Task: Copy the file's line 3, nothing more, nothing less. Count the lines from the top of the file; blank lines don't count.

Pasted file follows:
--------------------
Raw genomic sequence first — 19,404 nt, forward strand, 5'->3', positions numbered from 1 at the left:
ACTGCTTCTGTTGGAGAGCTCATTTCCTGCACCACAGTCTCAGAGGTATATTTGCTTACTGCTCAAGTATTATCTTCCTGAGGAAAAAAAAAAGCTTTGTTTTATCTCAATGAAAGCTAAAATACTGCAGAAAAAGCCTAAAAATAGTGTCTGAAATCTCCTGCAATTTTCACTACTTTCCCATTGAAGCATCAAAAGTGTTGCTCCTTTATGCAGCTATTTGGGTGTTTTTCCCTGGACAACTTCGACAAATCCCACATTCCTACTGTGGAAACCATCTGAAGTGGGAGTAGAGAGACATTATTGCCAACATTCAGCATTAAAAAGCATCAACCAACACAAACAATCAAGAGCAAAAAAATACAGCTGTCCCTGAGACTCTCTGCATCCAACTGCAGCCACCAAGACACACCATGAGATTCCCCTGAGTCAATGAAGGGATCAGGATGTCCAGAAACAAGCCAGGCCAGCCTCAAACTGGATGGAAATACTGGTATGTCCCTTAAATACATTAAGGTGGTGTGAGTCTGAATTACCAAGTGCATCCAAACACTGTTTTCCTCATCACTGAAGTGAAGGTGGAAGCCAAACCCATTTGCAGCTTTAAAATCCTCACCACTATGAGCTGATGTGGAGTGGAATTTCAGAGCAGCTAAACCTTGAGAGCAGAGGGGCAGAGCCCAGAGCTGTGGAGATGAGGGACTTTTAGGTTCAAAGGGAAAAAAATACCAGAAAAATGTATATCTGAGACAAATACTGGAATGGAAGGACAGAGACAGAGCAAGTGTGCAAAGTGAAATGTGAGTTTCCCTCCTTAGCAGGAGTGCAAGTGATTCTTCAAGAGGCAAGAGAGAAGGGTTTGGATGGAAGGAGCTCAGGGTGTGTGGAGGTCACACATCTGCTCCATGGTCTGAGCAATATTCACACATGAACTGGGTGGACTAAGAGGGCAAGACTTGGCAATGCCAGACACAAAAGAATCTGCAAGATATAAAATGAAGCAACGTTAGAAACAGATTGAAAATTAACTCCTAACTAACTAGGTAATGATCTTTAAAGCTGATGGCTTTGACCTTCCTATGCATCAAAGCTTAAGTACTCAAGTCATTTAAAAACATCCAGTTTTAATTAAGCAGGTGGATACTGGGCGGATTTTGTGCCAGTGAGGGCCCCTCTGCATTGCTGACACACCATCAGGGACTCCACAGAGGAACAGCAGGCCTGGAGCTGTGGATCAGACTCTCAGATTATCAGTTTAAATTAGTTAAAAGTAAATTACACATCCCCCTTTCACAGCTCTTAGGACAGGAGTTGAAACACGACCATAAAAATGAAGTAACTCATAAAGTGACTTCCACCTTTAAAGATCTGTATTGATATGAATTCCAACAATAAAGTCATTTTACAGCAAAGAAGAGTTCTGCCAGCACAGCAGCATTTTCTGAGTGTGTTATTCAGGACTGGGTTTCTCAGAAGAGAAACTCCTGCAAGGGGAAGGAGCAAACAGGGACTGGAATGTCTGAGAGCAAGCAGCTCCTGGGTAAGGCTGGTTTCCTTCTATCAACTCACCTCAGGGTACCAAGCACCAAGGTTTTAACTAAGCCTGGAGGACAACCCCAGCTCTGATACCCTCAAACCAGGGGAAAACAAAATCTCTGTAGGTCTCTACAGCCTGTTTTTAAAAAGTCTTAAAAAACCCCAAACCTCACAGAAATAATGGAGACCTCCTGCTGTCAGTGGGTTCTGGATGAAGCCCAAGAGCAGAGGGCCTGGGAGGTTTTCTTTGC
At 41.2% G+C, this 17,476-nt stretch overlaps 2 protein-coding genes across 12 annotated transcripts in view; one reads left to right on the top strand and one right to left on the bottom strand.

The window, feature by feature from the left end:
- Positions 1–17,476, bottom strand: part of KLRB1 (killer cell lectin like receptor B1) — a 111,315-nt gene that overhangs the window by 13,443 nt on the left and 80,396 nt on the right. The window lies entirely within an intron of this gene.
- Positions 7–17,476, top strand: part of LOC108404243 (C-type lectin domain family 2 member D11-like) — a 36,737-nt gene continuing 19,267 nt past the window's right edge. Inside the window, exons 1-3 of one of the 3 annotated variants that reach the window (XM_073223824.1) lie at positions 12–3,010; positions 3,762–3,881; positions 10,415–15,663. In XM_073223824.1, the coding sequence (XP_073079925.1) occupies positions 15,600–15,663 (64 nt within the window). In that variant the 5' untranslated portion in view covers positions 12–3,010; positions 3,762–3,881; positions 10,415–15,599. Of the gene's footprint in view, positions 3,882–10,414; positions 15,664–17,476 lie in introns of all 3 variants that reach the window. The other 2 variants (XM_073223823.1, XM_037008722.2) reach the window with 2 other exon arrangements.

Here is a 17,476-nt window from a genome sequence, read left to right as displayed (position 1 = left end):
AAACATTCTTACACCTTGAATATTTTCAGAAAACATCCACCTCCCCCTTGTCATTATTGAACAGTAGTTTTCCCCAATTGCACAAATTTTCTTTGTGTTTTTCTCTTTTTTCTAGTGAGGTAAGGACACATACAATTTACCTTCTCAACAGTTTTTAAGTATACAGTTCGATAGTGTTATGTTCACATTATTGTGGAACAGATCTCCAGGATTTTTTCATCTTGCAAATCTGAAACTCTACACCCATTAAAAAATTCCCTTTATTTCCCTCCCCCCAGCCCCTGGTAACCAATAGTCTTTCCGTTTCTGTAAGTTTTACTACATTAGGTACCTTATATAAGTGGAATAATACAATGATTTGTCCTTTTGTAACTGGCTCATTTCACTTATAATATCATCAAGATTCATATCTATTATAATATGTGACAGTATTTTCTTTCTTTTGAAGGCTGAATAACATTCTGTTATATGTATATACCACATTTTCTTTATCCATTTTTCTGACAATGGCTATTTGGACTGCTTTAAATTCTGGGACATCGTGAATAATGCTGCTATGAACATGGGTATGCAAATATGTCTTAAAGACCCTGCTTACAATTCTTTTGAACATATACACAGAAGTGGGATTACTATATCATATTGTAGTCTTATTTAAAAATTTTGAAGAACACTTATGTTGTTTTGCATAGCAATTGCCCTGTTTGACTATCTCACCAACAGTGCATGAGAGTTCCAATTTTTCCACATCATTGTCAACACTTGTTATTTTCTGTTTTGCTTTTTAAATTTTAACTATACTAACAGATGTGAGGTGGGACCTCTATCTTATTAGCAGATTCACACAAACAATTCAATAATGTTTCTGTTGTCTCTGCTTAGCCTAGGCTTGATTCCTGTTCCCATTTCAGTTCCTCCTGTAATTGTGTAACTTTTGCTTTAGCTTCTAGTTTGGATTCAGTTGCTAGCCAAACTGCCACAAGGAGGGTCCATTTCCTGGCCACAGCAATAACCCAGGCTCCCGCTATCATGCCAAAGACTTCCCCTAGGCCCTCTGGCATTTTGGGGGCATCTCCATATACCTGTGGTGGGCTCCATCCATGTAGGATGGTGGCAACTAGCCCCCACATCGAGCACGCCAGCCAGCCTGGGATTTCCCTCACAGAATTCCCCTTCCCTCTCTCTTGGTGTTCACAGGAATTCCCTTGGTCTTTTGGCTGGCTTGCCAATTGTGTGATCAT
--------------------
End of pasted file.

At 41.2% G+C, this 17,476-nt stretch overlaps 2 protein-coding genes across 12 annotated transcripts in view; one reads left to right on the top strand and one right to left on the bottom strand.